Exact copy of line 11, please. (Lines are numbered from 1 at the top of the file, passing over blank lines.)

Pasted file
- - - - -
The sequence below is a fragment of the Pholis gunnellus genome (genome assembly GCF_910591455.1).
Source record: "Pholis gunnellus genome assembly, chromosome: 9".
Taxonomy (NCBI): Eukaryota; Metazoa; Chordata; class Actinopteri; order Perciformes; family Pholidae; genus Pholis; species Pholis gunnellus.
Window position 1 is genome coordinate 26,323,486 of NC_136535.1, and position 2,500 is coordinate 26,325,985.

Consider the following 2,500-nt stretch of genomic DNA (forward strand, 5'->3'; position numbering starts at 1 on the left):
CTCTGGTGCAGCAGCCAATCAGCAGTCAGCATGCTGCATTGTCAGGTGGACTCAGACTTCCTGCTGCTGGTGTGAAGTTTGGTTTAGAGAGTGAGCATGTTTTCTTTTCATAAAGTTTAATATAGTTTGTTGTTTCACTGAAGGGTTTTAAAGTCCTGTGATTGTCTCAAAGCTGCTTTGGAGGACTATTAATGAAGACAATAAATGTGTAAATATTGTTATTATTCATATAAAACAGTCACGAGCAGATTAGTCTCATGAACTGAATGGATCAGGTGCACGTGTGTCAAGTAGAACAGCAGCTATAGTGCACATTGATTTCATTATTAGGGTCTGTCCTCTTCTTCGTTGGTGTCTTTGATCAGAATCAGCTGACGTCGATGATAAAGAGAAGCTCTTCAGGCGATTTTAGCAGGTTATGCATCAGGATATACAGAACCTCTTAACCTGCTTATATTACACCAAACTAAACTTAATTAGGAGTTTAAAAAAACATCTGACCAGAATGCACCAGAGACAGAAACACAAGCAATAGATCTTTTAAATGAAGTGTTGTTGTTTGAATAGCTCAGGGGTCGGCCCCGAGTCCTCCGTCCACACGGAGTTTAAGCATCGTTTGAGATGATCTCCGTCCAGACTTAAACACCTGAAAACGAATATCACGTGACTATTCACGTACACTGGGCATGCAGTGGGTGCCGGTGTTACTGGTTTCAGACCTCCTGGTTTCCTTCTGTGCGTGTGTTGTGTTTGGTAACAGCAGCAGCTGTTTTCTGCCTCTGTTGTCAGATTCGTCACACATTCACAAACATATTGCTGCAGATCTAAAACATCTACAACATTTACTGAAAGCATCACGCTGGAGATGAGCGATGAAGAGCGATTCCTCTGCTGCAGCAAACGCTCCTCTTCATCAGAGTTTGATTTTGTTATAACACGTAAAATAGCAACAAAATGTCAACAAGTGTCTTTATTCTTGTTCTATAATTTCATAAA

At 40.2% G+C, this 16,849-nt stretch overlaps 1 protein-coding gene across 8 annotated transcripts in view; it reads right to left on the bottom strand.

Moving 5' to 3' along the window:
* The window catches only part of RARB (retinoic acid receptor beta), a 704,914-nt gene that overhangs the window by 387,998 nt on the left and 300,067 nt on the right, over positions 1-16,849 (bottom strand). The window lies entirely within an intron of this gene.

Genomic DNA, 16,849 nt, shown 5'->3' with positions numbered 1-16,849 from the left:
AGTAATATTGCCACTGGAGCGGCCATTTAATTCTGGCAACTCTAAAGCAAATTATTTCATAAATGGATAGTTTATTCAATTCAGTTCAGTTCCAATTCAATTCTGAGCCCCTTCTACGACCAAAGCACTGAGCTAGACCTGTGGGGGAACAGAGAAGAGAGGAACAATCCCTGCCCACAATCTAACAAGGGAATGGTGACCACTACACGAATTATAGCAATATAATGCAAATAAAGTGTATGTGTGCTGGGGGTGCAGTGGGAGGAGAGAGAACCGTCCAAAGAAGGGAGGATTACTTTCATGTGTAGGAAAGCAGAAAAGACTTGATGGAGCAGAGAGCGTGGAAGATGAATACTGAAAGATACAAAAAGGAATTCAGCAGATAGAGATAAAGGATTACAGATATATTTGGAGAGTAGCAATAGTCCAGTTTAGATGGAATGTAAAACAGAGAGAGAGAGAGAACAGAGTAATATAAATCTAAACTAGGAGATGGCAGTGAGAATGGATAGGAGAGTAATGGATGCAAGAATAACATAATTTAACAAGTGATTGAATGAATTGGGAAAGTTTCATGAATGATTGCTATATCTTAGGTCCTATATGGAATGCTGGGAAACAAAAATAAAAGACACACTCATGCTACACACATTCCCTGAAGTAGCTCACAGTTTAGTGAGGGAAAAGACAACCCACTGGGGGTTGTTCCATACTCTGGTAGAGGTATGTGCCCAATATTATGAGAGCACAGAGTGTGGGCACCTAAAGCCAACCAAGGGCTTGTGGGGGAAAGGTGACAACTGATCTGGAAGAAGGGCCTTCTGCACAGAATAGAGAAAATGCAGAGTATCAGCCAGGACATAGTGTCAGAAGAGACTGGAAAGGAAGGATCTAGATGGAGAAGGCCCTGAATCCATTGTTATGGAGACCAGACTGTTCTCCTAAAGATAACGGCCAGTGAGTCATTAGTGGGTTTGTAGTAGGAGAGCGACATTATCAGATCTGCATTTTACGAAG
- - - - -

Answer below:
AGTAATATTGCCACTGGAGCGGCCATTTAATTCTGGCAACTCTAAAGCAAATTATTTCATAAATGGATAGTTTATTCAATTCAGTTCAGTTCCAATTCAATTCTGAGCCCCTTCTACGACCAAAGCACTGAGCTAGACCTGTGGGGGAACAGAGAAGAGAGGAACAATCCCTGCCCACAATCTAACAAGGGAATGGTGACCACTACACGAATTATAGCAATATAATGCAAATAAAGTGTATGTGTGCTGGGGGTGCAGTGGGAGGAGAGAGAACCGTCCAAAGAAGGGAGGATTACTTTCATGTGTAGGAAAGCAGAAAAGACTTGATGGAGCAGAGAGCGTGGAAGATGAATACTGAAAGATACAAAAAGGAATTCAGCAGATAGAGATAAAGGATTACAGATATATTTGGAGAGTAGCAATAGTCCAGTTTAGATGGAATGTAAAACAGAGAGAGAGAGAGAACAGAGTAATATAAATCTAAACTAGGAGATGGCAGTGAGAATGGATAGGAGAGTAATGGATGCAAGAATAACATAATTTAACAAGTGATTGAATGAATTGGGAAAGTTTCATGAATGATTGCTATATCTTAGGTCCTATATGGAATGCTGGGAAACAAAAATAAAAGACACACTCATGCTACACACATTCCCTGAAGTAGCTCACAGTTTAGTGAGGGAAAAGACAACCCACTGGGGGTTGTTCCATACTCTGGTAGAGGTATGTGCCCAATATTATGAGAGCACAGAGTGTGGGCACCTAAAGCCAACCAAGGGCTTGTGGGGGAAAGGTGACAACTGATCTGGAAGAAGGGCCTTCTGCACAGAATAGAGAAAATGCAGAGTATCAGCCAGGACATAGTGTCAGAAGAGACTGGAAAGGAAGGATCTAGATGGAGAAGGCCCTGAATCCATTGTTATGGAGACCAGACTGTTCTCCTAAAGATAACGGCCAGTGAGTCATTAGTGGGTTTGTAGTAGGAGAGCGACATTATCAGATCTGCATTTTACGAAG